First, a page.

In May, Sheriff Attaway and his deputies drew their guns and rolled down South Valley Street in preparation for the riot, heading for the Negro neighborhood where Mr. Wilson’s red brick church still stands. They went door to door, arresting and imprisoning about 40 people. Some were innocent for several days, most were innocent.
Mr. Walker was never involved.
“I’d like to think it had something to do with it,” said Gary Jordan, a white man who coached Walker in track and football since he was in fifth grade. You can’t get in shape in. You have to run, and practice is at 3.”
Mr. Walker had other white leaders in town, including the owner of the gas station where Mr. Walker worked and the farmer who employed his parents. Another was Janet Caniga, a math teacher.
“As a school student, his role in society was not to solve the world’s racial problems,” she said this summer.
“I don’t want to be in conflict,” said Gary Phillips, a white former football coach at Walker’s high school. How or why did he decide this wasn’t the best thing for me to start working on?”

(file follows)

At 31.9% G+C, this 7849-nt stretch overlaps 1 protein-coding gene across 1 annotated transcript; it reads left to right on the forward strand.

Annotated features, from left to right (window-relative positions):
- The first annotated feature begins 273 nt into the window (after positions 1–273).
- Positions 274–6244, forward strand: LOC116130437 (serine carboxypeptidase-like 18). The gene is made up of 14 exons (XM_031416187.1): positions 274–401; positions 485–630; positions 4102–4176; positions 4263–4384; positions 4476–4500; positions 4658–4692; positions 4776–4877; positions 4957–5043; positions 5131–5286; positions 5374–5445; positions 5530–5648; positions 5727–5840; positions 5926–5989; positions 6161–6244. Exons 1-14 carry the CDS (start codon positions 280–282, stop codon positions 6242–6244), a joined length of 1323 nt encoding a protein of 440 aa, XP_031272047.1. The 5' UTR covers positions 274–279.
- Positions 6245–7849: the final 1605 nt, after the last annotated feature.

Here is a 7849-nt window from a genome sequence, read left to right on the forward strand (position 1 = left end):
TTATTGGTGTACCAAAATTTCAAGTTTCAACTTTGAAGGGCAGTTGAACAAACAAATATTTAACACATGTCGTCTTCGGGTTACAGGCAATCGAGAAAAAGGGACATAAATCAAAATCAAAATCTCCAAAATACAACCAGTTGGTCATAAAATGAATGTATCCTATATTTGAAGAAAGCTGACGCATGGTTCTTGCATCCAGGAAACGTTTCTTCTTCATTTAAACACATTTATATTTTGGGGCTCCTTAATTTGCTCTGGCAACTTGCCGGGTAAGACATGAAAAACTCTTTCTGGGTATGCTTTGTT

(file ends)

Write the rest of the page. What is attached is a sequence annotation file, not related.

Mr. Walker soon left Wrightsville and spoke little of the episode. He declined to be interviewed for this article. When asked by a reporter about the conflict in his home country during his college days, Walker said he was “too young” and “he didn’t want to get involved in something he didn’t know much about.”
How do Times reporters report politics? We trust journalists to be independent observers. As such, Times staff members may vote, but are not permitted to endorse or campaign for any candidate or political cause. This includes participating in marches or rallies in support of causes, making donations or fundraising to political candidates or electoral causes.
In a memoir published decades later, Walker made only brief reference to the conflict. However, he explained that the previous year there had been a confrontation at school between a black student and a white principal.